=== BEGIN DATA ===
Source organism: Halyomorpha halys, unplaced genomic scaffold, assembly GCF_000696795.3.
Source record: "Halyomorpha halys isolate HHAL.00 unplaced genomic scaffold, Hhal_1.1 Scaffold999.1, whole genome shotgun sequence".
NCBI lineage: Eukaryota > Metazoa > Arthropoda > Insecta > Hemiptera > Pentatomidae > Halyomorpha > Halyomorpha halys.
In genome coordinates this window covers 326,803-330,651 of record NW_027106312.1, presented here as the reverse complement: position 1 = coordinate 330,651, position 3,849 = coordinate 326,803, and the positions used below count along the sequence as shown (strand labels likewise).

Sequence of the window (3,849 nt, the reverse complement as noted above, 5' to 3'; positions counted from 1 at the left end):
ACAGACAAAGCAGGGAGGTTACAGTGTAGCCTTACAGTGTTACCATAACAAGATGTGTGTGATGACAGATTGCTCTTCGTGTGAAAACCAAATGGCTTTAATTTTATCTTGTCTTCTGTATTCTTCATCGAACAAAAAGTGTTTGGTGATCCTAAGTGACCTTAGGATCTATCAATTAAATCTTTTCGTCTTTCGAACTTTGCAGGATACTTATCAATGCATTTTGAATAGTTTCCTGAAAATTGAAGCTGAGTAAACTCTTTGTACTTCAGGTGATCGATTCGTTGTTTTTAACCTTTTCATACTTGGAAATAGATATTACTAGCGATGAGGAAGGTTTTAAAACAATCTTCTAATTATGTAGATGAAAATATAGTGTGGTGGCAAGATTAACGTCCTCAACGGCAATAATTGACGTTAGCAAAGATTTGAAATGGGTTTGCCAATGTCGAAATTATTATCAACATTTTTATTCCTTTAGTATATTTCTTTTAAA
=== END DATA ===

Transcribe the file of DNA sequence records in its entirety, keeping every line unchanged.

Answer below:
Source organism: Halyomorpha halys, unplaced genomic scaffold, assembly GCF_000696795.3.
Source record: "Halyomorpha halys isolate HHAL.00 unplaced genomic scaffold, Hhal_1.1 Scaffold999.1, whole genome shotgun sequence".
NCBI lineage: Eukaryota > Metazoa > Arthropoda > Insecta > Hemiptera > Pentatomidae > Halyomorpha > Halyomorpha halys.
In genome coordinates this window covers 326,803-330,651 of record NW_027106312.1, presented here as the reverse complement: position 1 = coordinate 330,651, position 3,849 = coordinate 326,803, and the positions used below count along the sequence as shown (strand labels likewise).

Sequence of the window (3,849 nt, the reverse complement as noted above, 5' to 3'; positions counted from 1 at the left end):
ACAGACAAAGCAGGGAGGTTACAGTGTAGCCTTACAGTGTTACCATAACAAGATGTGTGTGATGACAGATTGCTCTTCGTGTGAAAACCAAATGGCTTTAATTTTATCTTGTCTTCTGTATTCTTCATCGAACAAAAAGTGTTTGGTGATCCTAAGTGACCTTAGGATCTATCAATTAAATCTTTTCGTCTTTCGAACTTTGCAGGATACTTATCAATGCATTTTGAATAGTTTCCTGAAAATTGAAGCTGAGTAAACTCTTTGTACTTCAGGTGATCGATTCGTTGTTTTTAACCTTTTCATACTTGGAAATAGATATTACTAGCGATGAGGAAGGTTTTAAAACAATCTTCTAATTATGTAGATGAAAATATAGTGTGGTGGCAAGATTAACGTCCTCAACGGCAATAATTGACGTTAGCAAAGATTTGAAATGGGTTTGCCAATGTCGAAATTATTATCAACATTTTTATTCCTTTAGTATATTTCTTTTAAA